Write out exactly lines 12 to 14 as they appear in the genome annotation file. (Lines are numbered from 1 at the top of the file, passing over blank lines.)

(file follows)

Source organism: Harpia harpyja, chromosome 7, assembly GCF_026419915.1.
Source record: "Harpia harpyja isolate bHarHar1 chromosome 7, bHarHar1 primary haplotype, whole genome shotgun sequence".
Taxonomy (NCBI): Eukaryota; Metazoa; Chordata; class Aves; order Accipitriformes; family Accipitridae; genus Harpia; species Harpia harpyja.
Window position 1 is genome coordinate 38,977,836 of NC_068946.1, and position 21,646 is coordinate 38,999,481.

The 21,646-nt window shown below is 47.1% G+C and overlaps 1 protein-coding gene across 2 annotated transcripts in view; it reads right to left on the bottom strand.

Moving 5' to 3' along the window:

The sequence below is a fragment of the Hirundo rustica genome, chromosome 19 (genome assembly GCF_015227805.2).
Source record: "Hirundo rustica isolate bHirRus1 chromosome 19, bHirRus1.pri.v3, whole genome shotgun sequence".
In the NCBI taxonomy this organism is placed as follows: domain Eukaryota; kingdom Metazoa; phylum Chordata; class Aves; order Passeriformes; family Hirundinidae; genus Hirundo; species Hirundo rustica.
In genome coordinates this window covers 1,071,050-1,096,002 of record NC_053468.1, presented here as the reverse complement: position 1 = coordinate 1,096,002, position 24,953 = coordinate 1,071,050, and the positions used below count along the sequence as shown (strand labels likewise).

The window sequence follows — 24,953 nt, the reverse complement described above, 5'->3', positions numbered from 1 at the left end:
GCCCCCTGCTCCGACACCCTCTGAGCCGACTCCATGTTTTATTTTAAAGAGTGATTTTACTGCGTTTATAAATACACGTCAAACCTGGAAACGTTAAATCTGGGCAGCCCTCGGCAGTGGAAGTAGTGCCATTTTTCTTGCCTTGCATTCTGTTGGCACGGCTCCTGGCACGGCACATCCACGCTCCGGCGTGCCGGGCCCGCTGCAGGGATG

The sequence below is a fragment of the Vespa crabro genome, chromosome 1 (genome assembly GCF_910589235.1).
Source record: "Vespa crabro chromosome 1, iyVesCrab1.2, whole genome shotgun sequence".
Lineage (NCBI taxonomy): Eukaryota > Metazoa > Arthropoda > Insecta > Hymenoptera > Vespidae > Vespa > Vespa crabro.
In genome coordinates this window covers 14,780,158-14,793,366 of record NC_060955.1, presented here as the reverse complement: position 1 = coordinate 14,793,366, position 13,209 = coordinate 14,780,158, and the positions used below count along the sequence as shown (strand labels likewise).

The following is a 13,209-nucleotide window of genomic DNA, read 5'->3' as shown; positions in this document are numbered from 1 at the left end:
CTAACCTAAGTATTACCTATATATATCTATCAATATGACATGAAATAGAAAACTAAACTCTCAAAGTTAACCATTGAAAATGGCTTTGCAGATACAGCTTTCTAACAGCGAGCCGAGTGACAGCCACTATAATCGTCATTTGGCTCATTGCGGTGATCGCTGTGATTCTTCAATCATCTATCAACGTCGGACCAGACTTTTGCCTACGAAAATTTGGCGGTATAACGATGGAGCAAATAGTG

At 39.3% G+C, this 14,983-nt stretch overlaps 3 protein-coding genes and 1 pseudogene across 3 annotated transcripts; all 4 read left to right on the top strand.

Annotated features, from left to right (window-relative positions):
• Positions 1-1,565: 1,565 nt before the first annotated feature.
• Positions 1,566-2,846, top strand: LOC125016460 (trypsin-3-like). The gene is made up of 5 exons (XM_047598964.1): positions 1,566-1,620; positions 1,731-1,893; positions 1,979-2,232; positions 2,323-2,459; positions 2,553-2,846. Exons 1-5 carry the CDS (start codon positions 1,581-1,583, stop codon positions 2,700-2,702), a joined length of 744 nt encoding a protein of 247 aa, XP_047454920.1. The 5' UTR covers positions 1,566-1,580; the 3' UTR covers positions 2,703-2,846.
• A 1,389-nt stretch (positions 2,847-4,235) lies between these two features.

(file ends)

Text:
GCCCCCTGCTCCGACACCCTCTGAGCCGACTCCATGTTTTATTTTAAAGAGTGATTTTACTGCGTTTATAAATACACGTCAAACCTGGAAACGTTAAATCTGGGCAGCCCTCGGCAGTGGAAGTAGTGCCATTTTTCTTGCCTTGCATTCTGTTGGCACGGCTCCTGGCACGGCACATCCACGCTCCGGCGTGCCGGGCCCGCTGCAGGGATG

The sequence below is a fragment of the Vespa crabro genome, chromosome 1 (genome assembly GCF_910589235.1).
Source record: "Vespa crabro chromosome 1, iyVesCrab1.2, whole genome shotgun sequence".